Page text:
“Just look around you” as a prominent feminist once wrote (in another context). You’ll start seeing the feminist double standards of demanding special and advantaged treatment for the females popping up everywhere.

  4. A typo needs fixing in the body of the article. “The number of girls killed in sex-selective abortion is larger than the entire population of the United States” should read “the number of girls killed in sex-selective abortion is larger than the entire FEMALE population of the United States.”

  5. I don’t know; I remain unconvinced on all accounts, and maybe even by both sides? To me, the size of the study is really too narrow to determine anything useful – 277 undergrads from UCSC filling out a questionnaire? And to demonstrate what? Whatever notion the reader wants to put down on top of it? I can’t actually read the study (I think you have to pay or subscribe or something?), but it seems like both the option put forward by you and the researcher could be accurate, but it is hard to know without more information! It touches on why do we want what we want, and that is a difficult question at best.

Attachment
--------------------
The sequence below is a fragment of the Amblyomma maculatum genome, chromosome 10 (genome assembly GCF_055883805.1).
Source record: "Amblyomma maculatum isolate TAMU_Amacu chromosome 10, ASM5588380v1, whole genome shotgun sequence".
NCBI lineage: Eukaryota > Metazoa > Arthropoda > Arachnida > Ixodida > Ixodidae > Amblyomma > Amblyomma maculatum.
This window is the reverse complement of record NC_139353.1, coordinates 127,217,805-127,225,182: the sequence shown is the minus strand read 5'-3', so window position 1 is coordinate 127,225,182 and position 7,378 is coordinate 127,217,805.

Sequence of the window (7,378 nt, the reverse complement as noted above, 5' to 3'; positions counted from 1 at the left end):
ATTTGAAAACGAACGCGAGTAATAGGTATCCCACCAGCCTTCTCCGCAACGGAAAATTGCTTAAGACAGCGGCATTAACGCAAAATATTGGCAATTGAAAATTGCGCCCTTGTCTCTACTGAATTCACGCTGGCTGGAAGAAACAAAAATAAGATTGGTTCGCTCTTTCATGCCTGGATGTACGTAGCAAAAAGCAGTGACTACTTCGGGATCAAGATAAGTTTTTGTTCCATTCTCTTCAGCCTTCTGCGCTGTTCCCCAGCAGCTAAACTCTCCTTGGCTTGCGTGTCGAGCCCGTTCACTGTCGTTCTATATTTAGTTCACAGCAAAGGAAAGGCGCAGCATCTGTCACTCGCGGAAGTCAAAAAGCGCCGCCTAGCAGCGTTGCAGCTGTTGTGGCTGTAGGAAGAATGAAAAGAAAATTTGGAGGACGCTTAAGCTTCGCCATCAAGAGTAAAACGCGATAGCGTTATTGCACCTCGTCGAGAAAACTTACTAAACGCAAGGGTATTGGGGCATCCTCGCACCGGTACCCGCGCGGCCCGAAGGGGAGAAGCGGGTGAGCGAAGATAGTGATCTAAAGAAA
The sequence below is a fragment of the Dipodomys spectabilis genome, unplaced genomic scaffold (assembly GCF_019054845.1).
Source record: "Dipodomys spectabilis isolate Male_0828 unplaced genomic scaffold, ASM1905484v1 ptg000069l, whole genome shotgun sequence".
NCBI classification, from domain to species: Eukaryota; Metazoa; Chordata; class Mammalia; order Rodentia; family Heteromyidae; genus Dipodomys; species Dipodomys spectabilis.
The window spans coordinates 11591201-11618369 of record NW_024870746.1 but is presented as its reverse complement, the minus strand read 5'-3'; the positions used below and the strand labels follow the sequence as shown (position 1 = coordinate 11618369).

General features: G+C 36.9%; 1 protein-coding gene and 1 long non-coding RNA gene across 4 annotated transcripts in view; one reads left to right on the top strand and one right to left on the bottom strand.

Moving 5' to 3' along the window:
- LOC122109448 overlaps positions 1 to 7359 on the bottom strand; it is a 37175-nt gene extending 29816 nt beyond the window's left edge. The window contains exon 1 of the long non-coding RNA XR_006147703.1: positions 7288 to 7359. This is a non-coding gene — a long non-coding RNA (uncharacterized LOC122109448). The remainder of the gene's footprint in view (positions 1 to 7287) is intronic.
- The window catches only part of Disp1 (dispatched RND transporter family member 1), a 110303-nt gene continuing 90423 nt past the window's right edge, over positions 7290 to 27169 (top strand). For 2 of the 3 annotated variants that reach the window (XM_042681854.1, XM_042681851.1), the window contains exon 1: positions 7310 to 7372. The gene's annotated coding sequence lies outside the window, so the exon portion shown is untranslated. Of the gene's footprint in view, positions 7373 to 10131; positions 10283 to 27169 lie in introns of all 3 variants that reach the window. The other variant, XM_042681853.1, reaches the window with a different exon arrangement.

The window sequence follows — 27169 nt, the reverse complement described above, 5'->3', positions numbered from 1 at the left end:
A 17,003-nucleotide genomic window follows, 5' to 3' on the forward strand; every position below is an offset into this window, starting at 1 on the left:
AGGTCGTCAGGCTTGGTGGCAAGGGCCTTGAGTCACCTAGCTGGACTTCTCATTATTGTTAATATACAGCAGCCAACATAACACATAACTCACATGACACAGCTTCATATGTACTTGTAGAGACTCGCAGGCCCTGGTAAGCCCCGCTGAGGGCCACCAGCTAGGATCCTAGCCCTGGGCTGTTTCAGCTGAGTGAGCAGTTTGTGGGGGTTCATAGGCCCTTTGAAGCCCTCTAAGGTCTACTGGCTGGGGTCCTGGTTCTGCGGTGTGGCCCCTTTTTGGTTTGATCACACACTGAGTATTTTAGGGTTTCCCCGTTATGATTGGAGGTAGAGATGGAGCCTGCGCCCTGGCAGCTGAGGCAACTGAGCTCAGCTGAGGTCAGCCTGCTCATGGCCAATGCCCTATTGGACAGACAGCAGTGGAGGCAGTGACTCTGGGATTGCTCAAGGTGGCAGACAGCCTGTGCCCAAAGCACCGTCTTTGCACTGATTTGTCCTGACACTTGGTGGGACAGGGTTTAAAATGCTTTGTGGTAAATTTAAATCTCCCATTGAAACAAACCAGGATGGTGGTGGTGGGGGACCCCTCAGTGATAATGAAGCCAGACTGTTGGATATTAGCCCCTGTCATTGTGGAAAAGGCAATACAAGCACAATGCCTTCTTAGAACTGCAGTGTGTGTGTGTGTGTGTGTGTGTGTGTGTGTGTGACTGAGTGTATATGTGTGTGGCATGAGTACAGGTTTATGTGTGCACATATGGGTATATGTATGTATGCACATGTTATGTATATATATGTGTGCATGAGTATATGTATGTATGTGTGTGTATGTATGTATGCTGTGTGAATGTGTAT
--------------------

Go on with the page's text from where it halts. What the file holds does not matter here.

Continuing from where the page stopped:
And then the pay gap questions, which, again, is multifaceted and not at all clear cut as either side would present it. The question for me that doesn’t seem to have been addressed in any of your links is this — are the women who DO desire full-time work on equal footing with men, or does their sex present obstacles to their career? The idea that “most women” want to stay home if possible doesn’t negate even the minority who do not want that.